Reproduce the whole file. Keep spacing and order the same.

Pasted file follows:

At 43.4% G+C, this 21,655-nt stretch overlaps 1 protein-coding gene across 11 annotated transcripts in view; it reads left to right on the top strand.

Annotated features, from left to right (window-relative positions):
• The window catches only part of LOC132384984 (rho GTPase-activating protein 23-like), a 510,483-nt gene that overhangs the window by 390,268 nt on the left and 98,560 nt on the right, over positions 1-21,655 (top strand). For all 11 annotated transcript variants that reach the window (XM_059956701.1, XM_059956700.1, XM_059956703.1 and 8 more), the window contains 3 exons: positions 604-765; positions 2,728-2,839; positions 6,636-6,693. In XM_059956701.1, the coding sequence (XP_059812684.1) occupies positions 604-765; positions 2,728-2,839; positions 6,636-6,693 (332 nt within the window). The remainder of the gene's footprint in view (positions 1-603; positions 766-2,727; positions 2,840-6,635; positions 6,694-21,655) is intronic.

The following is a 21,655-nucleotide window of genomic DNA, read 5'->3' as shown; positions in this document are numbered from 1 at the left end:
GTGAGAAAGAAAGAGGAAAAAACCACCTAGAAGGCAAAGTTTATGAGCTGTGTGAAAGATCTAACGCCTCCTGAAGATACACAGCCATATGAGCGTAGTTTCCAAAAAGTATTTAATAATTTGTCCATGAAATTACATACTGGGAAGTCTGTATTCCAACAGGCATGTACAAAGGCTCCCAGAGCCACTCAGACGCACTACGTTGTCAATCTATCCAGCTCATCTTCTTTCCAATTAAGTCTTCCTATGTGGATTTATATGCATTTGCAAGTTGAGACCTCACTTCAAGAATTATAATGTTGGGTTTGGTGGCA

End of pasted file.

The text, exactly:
At 43.4% G+C, this 21,655-nt stretch overlaps 1 protein-coding gene across 11 annotated transcripts in view; it reads left to right on the top strand.

Annotated features, from left to right (window-relative positions):
• The window catches only part of LOC132384984 (rho GTPase-activating protein 23-like), a 510,483-nt gene that overhangs the window by 390,268 nt on the left and 98,560 nt on the right, over positions 1-21,655 (top strand). For all 11 annotated transcript variants that reach the window (XM_059956701.1, XM_059956700.1, XM_059956703.1 and 8 more), the window contains 3 exons: positions 604-765; positions 2,728-2,839; positions 6,636-6,693. In XM_059956701.1, the coding sequence (XP_059812684.1) occupies positions 604-765; positions 2,728-2,839; positions 6,636-6,693 (332 nt within the window). The remainder of the gene's footprint in view (positions 1-603; positions 766-2,727; positions 2,840-6,635; positions 6,694-21,655) is intronic.

The following is a 21,655-nucleotide window of genomic DNA, read 5'->3' as shown; positions in this document are numbered from 1 at the left end:
GTGAGAAAGAAAGAGGAAAAAACCACCTAGAAGGCAAAGTTTATGAGCTGTGTGAAAGATCTAACGCCTCCTGAAGATACACAGCCATATGAGCGTAGTTTCCAAAAAGTATTTAATAATTTGTCCATGAAATTACATACTGGGAAGTCTGTATTCCAACAGGCATGTACAAAGGCTCCCAGAGCCACTCAGACGCACTACGTTGTCAATCTATCCAGCTCATCTTCTTTCCAATTAAGTCTTCCTATGTGGATTTATATGCATTTGCAAGTTGAGACCTCACTTCAAGAATTATAATGTTGGGTTTGGTGGCA